News Desk

Corn Drives Land Prices Higher and Higher

It’s official. The New York Times proclaimed in August that the market for Midwestern farmland was “hot,” a declaration akin to labeling Hurricane Katrina “dangerous” two weeks after it devastated the Gulf Coast. Anyone remotely familiar with the Corn Belt knows that rural land prices have skyrocketed for several years. Here’s a rundown of some recent figures.
The amount of corn used for ethanol production has increased fourfold since 2000 from 600 million bushels to more than 2.4 billion bushels in 2006.
FACT: 16.5% Increase in average price of an acre of land in Iowa
In Iowa, the average price of an acre surged 16.5 percent to $4,313 for the year ending March 1, according to the Realtors Land Institute (RLI). The USDA reports Missouri farm values up more than 15 percent to $2,280 per acre. Even recreational land prices surged: 12 to 13 percent in Illinois, according to the Illinois Society of Farm Managers and Rural Appraisers. And the fuel propelling these increases? Government subsidies for corn ethanol.
The amount of corn used for ethanol production has soared fourfold since 2000 from 600 million bushels to more than 2.4 billion bushels in 2006 (more than 20 percent of the U.S. corn crop). According to the USDA, that number will increase more than 40 percent in 2007 when an estimated 3.4 billion bushels are used. In addition to keeping corn prices at near-record highs, this trend has led to a decrease in the number of acres planted in soybean and cotton, the conversion of Conservation Reserve Program acres back to cropland, and even farmers in nontraditional corn states converting crops to corn.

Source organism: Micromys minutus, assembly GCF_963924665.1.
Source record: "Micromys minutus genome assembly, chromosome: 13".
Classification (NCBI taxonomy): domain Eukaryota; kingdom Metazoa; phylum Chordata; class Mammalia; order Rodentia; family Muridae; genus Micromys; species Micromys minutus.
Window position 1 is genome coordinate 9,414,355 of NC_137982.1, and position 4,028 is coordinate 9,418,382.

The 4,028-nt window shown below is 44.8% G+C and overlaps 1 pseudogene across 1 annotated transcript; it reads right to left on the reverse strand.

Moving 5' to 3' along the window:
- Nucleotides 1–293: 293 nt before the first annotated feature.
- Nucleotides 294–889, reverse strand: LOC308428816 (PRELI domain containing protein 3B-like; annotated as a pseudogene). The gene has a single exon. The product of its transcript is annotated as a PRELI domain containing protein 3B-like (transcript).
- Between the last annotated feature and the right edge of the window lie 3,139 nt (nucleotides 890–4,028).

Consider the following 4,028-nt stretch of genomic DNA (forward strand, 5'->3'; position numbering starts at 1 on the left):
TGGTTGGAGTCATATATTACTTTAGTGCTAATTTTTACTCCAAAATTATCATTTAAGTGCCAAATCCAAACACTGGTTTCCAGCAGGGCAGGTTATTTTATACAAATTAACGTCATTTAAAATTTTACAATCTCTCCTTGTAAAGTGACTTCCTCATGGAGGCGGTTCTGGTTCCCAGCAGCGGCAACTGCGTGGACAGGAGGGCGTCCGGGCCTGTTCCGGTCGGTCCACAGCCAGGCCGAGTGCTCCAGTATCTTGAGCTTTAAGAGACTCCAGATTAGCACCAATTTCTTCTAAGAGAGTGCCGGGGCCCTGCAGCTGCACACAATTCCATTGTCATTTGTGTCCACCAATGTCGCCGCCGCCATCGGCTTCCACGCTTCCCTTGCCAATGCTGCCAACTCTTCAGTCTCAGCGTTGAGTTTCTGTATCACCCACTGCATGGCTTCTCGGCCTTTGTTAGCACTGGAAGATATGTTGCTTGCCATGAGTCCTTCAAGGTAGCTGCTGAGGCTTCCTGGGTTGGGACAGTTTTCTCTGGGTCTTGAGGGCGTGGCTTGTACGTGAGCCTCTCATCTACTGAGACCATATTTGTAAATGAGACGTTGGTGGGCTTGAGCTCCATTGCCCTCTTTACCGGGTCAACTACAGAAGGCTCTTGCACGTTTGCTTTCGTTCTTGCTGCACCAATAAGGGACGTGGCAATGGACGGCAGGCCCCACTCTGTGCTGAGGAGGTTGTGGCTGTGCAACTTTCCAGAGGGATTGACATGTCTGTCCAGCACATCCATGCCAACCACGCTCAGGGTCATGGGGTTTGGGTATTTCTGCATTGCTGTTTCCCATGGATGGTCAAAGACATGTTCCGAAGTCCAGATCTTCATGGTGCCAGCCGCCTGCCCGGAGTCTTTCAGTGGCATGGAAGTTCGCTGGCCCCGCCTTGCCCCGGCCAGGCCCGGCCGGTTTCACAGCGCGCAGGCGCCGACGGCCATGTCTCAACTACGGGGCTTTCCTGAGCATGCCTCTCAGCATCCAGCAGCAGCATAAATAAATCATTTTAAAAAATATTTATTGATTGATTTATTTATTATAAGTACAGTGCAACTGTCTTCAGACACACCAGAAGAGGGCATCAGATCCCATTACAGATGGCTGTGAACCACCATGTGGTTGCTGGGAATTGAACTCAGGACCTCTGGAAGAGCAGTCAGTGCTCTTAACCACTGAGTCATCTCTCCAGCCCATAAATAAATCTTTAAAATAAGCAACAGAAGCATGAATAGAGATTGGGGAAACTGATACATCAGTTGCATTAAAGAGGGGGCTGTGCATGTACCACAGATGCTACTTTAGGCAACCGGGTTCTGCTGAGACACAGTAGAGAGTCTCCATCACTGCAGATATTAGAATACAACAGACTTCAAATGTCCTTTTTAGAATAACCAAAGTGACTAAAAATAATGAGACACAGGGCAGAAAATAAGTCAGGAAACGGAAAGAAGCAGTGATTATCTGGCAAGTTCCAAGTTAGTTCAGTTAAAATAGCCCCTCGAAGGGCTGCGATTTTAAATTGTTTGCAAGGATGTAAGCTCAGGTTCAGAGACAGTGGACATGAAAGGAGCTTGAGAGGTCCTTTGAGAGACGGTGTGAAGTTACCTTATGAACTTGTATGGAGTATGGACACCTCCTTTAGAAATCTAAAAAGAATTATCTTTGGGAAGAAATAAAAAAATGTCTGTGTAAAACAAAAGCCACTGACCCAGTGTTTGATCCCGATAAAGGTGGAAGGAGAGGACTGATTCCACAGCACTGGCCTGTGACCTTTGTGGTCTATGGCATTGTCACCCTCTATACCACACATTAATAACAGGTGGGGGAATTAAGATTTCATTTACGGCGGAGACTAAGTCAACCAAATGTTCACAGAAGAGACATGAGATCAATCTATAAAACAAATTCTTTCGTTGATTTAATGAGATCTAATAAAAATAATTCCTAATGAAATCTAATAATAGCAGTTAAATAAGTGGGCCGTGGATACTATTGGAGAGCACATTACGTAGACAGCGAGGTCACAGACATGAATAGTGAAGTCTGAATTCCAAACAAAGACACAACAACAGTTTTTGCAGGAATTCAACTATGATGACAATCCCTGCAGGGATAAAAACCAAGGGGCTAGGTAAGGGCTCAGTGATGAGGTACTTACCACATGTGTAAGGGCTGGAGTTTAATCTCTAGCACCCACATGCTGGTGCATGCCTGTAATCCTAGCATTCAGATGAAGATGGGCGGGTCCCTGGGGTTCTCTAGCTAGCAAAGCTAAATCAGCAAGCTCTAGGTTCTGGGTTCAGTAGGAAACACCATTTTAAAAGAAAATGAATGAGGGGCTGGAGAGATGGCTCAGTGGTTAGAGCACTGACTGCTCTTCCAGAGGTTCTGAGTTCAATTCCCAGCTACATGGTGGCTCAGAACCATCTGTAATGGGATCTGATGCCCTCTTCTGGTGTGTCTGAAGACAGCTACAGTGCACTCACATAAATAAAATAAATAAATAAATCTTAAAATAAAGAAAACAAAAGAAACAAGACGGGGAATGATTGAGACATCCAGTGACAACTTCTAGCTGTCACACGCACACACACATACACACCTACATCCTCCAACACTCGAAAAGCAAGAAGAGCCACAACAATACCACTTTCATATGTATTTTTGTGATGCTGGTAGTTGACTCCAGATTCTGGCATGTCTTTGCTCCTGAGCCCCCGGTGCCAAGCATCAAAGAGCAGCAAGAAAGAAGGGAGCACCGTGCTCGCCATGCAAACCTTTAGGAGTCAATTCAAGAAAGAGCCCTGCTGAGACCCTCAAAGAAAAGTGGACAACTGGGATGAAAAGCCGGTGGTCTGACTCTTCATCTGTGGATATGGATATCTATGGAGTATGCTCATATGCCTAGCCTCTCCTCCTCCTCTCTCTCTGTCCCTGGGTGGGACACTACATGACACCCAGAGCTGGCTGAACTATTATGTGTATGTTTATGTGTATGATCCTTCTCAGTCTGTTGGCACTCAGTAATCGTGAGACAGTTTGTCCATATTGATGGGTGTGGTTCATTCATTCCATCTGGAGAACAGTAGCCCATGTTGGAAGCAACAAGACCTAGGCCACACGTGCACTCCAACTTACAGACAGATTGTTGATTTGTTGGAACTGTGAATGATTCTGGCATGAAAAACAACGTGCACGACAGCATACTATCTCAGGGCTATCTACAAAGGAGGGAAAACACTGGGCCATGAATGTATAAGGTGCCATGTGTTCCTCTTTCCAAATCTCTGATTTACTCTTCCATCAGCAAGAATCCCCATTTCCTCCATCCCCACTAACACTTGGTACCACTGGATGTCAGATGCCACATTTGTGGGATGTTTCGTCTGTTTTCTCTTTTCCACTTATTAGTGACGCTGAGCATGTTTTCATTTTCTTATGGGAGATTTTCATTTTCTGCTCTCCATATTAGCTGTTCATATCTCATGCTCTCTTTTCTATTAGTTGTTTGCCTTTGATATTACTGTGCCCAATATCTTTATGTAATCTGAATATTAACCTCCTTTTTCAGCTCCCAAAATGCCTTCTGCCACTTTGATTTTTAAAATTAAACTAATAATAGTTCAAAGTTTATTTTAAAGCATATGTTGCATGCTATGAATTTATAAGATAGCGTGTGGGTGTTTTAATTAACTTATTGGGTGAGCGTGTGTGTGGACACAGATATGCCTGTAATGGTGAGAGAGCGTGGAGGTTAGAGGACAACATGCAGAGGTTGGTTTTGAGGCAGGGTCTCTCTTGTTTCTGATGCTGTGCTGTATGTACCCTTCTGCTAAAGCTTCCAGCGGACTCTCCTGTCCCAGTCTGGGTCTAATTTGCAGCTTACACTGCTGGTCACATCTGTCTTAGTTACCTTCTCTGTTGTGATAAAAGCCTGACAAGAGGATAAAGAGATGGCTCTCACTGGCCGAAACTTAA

Broker Randy Hertz has been monitoring this price surge from the eye of the storm: rural Iowa. The president of Hertz Real Estate Services and the 2006 national president of the RLI, Hertz labels this phenomenon “ethanol euphoria.” He also offers some advice to those unfamiliar with the driving force behind these production numbers: “Never underestimate the ability of the American farmer to produce corn when the price is high.”

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